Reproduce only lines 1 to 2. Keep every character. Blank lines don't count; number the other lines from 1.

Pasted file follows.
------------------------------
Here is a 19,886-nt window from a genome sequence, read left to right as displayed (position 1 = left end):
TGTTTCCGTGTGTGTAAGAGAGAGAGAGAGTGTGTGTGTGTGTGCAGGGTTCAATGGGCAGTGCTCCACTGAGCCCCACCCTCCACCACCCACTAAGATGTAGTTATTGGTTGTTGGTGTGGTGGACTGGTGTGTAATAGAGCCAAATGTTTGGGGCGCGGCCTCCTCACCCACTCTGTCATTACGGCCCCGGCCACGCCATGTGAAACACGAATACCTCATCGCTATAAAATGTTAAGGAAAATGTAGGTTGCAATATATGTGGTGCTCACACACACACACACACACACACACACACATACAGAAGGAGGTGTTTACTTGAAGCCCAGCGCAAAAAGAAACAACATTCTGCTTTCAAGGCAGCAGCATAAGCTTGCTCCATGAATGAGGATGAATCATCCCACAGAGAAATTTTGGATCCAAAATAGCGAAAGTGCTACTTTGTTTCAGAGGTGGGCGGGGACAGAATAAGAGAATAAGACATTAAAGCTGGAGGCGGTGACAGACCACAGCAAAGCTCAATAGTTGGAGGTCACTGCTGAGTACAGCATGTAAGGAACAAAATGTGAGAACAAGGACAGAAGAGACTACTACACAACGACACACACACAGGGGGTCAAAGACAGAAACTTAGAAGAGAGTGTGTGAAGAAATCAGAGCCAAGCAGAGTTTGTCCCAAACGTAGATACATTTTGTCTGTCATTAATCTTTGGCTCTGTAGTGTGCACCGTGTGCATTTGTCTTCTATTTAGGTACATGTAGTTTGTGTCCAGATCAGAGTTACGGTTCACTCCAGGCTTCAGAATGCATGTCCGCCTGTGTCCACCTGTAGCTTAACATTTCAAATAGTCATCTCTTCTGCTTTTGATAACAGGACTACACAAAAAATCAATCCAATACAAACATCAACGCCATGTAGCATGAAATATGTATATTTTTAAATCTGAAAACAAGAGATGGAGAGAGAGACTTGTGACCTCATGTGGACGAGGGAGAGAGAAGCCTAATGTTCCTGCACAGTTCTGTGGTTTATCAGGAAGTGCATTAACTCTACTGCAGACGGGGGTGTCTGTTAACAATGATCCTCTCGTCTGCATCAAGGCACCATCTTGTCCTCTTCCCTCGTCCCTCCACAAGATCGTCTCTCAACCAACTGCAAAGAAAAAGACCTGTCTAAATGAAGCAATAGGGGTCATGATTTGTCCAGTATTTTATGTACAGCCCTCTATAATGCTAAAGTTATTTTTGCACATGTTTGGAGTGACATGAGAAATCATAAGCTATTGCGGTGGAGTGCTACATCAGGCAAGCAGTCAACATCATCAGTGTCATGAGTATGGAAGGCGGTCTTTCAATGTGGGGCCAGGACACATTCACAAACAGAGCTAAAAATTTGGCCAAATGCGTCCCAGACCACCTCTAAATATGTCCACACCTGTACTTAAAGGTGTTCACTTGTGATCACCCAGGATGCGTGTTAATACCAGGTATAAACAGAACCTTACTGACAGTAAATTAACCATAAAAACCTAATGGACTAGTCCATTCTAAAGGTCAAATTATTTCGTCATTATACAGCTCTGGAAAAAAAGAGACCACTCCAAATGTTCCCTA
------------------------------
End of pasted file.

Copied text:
Here is a 19,886-nt window from a genome sequence, read left to right as displayed (position 1 = left end):
TGTTTCCGTGTGTGTAAGAGAGAGAGAGAGTGTGTGTGTGTGTGCAGGGTTCAATGGGCAGTGCTCCACTGAGCCCCACCCTCCACCACCCACTAAGATGTAGTTATTGGTTGTTGGTGTGGTGGACTGGTGTGTAATAGAGCCAAATGTTTGGGGCGCGGCCTCCTCACCCACTCTGTCATTACGGCCCCGGCCACGCCATGTGAAACACGAATACCTCATCGCTATAAAATGTTAAGGAAAATGTAGGTTGCAATATATGTGGTGCTCACACACACACACACACACACACACACACATACAGAAGGAGGTGTTTACTTGAAGCCCAGCGCAAAAAGAAACAACATTCTGCTTTCAAGGCAGCAGCATAAGCTTGCTCCATGAATGAGGATGAATCATCCCACAGAGAAATTTTGGATCCAAAATAGCGAAAGTGCTACTTTGTTTCAGAGGTGGGCGGGGACAGAATAAGAGAATAAGACATTAAAGCTGGAGGCGGTGACAGACCACAGCAAAGCTCAATAGTTGGAGGTCACTGCTGAGTACAGCATGTAAGGAACAAAATGTGAGAACAAGGACAGAAGAGACTACTACACAACGACACACACACAGGGGGTCAAAGACAGAAACTTAGAAGAGAGTGTGTGAAGAAATCAGAGCCAAGCAGAGTTTGTCCCAAACGTAGATACATTTTGTCTGTCATTAATCTTTGGCTCTGTAGTGTGCACCGTGTGCATTTGTCTTCTATTTAGGTACATGTAGTTTGTGTCCAGATCAGAGTTACGGTTCACTCCAGGCTTCAGAATGCATGTCCGCCTGTGTCCACCTGTAGCTTAACATTTCAAATAGTCATCTCTTCTGCTTTTGATAACAGGACTACACAAAAAATCAATCCAATACAAACATCAACGCCATGTAGCATGAAATATGTATATTTTTAAATCTGAAAACAAGAGATGGAGAGAGAGACTTGTGACCTCATGTGGACGAGGGAGAGAGAAGCCTAATGTTCCTGCACAGTTCTGTGGTTTATCAGGAAGTGCATTAACTCTACTGCAGACGGGGGTGTCTGTTAACAATGATCCTCTCGTCTGCATCAAGGCACCATCTTGTCCTCTTCCCTCGTCCCTCCACAAGATCGTCTCTCAACCAACTGCAAAGAAAAAGACCTGTCTAAATGAAGCAATAGGGGTCATGATTTGTCCAGTATTTTATGTACAGCCCTCTATAATGCTAAAGTTATTTTTGCACATGTTTGGAGTGACATGAGAAATCATAAGCTATTGCGGTGGAGTGCTACATCAGGCAAGCAGTCAACATCATCAGTGTCATGAGTATGGAAGGCGGTCTTTCAATGTGGGGCCAGGACACATTCACAAACAGAGCTAAAAATTTGGCCAAATGCGTCCCAGACCACCTCTAAATATGTCCACACCTGTACTTAAAGGTGTTCACTTGTGATCACCCAGGATGCGTGTTAATACCAGGTATAAACAGAACCTTACTGACAGTAAATTAACCATAAAAACCTAATGGACTAGTCCATTCTAAAGGTCAAATTATTTCGTCATTATACAGCTCTGGAAAAAAAGAGACCACTCCAAATGTTCCCTA